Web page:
Letter to Cassandra Monday 24-Wed. 26, December 1798.

This letter written by Jane Austen from her home in Steventon to her older sister Cassandra, who is away visiting at their brother Edward’s Godmersham Park estate in Kent is full of family news as well as details of holiday events, plus a lot of “sisterly affection.”  This letter is a good example of the close relationship between the two sisters and their writing and sharing information with each other of their individual and daily experiences.

Austen begins this letter with news about one of the seafaring Austen brother’s Frank, with details about posts and plans of an imminent promotion with a bit of detour, “There!–I may now finish my letter, & go & hang myself, for I am I sure I can neither write nor do anything which will not appear insipid to you after this.–Now I really think he will soon be made, & only wish we could communicate or fore-knowledge of the Event, to him when it principally concerns.”  This is a little bit cryptic but I’m presuming perhaps part of the code between the sisters in sharing hopes and dreams for their brother and not wanting to jinx anything, but the intrigue continues: “Your cheif wish is now ready to be accomplished; & could Lord Spencer give happiness to Martha at the same time, what a joyful heart he would make of Yours!”  (Austen’s own spelling.)  Per the notes, Cassandra and Jane were both trying to do a bit of matchmaking here for their friend Martha Lloyd, which ironically did not take until about 30 years later.  In 1806, Frank first married Mary Gibson and had eleven children with her (six sons and five daughters).  However, Mary passed away in July 1823, and Frank married Martha in in July of 1828.

This letter then takes a turn back here, to more news of Frank, and his upcoming commission, before Austen gives Cassandra an update on Mrs. Austen, “I returned from Manydown this morning, & found my Mother certainly in no respect worse than I left here.–She does not like the cold Weather, but that we cannot help.”

From there, Austen gives Cassandra an update on her visit and the people she met, “Our Ball was very thin, but by no means unpleasant.”  Jane Austen gives her older sister a pretty good account of the meet and the greet, plus a little update on the Rev, John Calland, per the notes, Rector of Bentworth near Alton, “Mr. Calland, who appeared as usual with his hat in his hand, & stood every now & then behind Catherine & me to be talked to & abused for not dancing.–We teized him however into it last last;– I was very glad to see him again after so long a separation, & he was altogether rather the Genius & Flirt of the Evening,–He enquired after You.”  (Spelling and capitalization are Austen’s own).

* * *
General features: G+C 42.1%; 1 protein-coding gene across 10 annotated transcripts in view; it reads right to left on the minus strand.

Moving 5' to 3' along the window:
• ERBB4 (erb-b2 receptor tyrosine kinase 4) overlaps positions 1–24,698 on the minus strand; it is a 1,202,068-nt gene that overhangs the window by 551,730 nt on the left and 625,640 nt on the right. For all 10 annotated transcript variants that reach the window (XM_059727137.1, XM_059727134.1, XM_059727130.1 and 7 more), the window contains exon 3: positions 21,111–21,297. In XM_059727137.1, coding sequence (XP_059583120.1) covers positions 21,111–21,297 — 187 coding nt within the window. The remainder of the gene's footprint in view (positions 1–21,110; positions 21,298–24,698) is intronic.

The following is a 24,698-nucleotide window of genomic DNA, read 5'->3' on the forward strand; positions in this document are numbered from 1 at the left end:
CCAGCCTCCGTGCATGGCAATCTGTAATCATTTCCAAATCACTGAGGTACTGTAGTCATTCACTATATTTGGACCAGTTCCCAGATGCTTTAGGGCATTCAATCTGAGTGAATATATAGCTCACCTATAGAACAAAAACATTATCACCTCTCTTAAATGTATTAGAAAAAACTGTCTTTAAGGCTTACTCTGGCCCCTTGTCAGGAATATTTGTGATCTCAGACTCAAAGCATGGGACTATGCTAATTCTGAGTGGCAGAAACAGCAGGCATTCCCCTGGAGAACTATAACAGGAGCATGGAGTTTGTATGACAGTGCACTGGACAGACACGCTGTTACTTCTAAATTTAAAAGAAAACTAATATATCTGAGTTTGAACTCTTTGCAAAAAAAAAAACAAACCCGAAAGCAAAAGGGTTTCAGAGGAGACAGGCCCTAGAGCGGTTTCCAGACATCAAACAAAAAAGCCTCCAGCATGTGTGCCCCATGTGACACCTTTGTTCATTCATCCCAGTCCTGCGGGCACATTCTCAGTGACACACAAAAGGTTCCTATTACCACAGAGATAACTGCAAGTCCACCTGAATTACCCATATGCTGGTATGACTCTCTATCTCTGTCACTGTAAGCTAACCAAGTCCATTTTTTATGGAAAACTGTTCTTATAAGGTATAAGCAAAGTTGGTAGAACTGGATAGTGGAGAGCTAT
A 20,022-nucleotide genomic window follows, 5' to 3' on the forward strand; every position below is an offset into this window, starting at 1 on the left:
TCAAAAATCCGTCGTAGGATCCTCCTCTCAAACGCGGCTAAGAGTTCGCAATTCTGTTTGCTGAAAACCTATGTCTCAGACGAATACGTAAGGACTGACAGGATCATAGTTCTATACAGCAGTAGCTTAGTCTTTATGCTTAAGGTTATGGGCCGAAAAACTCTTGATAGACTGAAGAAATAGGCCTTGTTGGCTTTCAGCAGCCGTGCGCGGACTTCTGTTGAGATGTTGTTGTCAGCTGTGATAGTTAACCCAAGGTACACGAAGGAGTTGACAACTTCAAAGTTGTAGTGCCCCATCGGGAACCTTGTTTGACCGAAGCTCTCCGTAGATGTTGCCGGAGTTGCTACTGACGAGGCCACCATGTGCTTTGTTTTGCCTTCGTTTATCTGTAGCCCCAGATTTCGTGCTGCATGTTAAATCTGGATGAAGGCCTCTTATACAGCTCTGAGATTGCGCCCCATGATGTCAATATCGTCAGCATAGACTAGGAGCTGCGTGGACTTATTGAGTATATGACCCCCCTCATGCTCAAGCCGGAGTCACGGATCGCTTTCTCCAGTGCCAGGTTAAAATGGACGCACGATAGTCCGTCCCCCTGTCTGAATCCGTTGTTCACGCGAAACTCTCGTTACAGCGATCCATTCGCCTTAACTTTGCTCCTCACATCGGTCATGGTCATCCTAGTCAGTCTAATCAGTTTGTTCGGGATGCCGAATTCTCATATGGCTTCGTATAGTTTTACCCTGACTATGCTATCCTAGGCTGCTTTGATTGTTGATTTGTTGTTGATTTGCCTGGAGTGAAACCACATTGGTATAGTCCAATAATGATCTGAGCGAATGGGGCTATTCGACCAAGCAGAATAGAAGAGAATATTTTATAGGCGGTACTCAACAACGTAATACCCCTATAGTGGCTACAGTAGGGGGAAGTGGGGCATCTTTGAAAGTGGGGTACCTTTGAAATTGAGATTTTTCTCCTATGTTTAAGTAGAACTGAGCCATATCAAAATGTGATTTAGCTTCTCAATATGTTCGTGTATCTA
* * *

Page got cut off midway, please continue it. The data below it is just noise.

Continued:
Again, per the notes regarding Mr. Calland: “his attachment to his hat are well known to the Austens.”  Interesting to note, Austen’s inclusion to Cassandra of his attendance, being teased about not dancing, then peer-pressured into it and then being thought of as a “Genius” and “Flirt” of the evening.  Wondering if there was some sort of love interest here, since Austen particularly noted, that he enquired after Cassandra and she specifically relied that back to her sister.  As well as just the idea of teasing an eligible man for not dancing, perhaps this was something Austen and/or other’s did and naturally fit into the characters of her fictional work, most notably Mr. Darcy — who is later called out by Elizabeth for his past refusal to dance, when male partners were short, etc.

Austen then recounts how she danced all 20 dances, as well as noting, “My black Cap was openly admired by Mrs. Lefroy & secretly I imagine by everybody else in the room.”  This is followed by a break and a date designation of Tuesday, with the receipt of Cassandra’s letter and news from Kent: “I thank you for your long letter, which I will endeavour to deserve by writing the rest of this as closely as possible.–I am full of joy at much of your information: that you should have been to a Ball, & have danced at it & supped with the Prince.”  Per the notes, Cassandra’s ball included the attendance of HRH Major-General Prince William-Frederick of Gloucester, who was in Kent via military duties.  So Cassandra was out and about, and per the notes, Ashford is country town about 7 miles from Godmersham, and the balls were usually held at the Saracen’s Head, which was the coaching inn.

Austen continues her letter in reply with discussing wardrobe options an improvements, although right the middle of it, Austen pauses, commenting again on news from Cassandra that Edward, their wealthy brother has been ill, “Poor Edward! It is very hard that he who has everything else in the World that he can with for, should not have good health too.–”